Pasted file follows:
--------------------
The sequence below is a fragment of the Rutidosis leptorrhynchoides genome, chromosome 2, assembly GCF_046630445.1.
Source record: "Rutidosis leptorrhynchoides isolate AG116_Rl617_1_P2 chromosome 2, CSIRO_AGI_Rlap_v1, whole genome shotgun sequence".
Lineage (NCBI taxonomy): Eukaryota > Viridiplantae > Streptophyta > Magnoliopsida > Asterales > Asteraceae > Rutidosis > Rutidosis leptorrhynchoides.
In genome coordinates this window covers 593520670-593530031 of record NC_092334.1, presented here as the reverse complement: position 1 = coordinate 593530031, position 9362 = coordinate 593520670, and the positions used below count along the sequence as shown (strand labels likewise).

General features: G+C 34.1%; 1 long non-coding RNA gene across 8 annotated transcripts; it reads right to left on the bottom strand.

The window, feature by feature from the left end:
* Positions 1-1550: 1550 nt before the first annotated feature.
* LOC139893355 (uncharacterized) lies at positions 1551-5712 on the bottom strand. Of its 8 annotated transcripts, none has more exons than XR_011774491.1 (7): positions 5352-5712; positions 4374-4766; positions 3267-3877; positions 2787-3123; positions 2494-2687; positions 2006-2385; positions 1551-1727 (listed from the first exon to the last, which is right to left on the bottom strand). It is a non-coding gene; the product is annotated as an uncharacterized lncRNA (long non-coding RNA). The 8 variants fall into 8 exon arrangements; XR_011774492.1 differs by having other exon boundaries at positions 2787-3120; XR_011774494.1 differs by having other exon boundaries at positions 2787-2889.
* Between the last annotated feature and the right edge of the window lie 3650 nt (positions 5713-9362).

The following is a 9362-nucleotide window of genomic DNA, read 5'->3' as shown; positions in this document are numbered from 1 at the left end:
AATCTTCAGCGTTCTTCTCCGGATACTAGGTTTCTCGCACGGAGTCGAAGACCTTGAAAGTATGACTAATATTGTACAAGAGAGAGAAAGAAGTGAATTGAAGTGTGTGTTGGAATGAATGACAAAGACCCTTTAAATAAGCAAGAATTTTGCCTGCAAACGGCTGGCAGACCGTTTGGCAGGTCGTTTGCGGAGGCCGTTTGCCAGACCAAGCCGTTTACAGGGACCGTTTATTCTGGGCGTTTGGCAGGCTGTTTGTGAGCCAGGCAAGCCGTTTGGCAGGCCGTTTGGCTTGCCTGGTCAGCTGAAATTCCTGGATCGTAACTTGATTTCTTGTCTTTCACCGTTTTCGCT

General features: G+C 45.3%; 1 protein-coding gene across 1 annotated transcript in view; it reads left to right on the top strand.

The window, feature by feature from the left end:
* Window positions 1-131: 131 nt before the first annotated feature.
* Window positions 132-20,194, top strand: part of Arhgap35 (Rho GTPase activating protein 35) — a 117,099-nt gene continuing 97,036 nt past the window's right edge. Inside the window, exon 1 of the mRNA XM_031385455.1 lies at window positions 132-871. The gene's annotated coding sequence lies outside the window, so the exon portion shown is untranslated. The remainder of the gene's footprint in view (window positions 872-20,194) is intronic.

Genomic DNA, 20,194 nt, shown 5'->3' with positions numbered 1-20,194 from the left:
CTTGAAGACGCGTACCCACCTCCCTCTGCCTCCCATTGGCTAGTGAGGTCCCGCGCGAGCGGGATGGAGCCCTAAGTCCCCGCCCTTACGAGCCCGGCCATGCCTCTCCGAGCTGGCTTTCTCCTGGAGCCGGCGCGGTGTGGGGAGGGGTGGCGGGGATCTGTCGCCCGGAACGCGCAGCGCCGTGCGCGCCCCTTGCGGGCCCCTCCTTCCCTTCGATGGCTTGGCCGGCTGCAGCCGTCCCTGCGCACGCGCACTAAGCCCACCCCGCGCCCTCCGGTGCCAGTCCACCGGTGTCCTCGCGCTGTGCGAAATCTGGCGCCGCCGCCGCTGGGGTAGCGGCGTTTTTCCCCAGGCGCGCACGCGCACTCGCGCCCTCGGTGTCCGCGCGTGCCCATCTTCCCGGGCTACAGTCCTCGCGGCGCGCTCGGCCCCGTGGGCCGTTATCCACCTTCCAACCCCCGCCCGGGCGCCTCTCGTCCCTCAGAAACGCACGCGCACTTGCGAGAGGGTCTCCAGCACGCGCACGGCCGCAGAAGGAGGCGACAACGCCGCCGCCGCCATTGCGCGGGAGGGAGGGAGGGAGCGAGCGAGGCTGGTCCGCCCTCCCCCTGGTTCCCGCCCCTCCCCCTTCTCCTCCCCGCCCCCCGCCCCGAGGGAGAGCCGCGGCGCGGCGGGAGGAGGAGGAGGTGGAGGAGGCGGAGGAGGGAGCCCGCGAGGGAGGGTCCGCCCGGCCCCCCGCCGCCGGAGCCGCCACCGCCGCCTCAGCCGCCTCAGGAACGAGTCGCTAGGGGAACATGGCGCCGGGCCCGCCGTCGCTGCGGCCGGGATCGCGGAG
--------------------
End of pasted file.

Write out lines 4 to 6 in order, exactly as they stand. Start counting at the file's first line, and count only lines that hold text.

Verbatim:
In genome coordinates this window covers 593520670-593530031 of record NC_092334.1, presented here as the reverse complement: position 1 = coordinate 593530031, position 9362 = coordinate 593520670, and the positions used below count along the sequence as shown (strand labels likewise).

General features: G+C 34.1%; 1 long non-coding RNA gene across 8 annotated transcripts; it reads right to left on the bottom strand.

The window, feature by feature from the left end: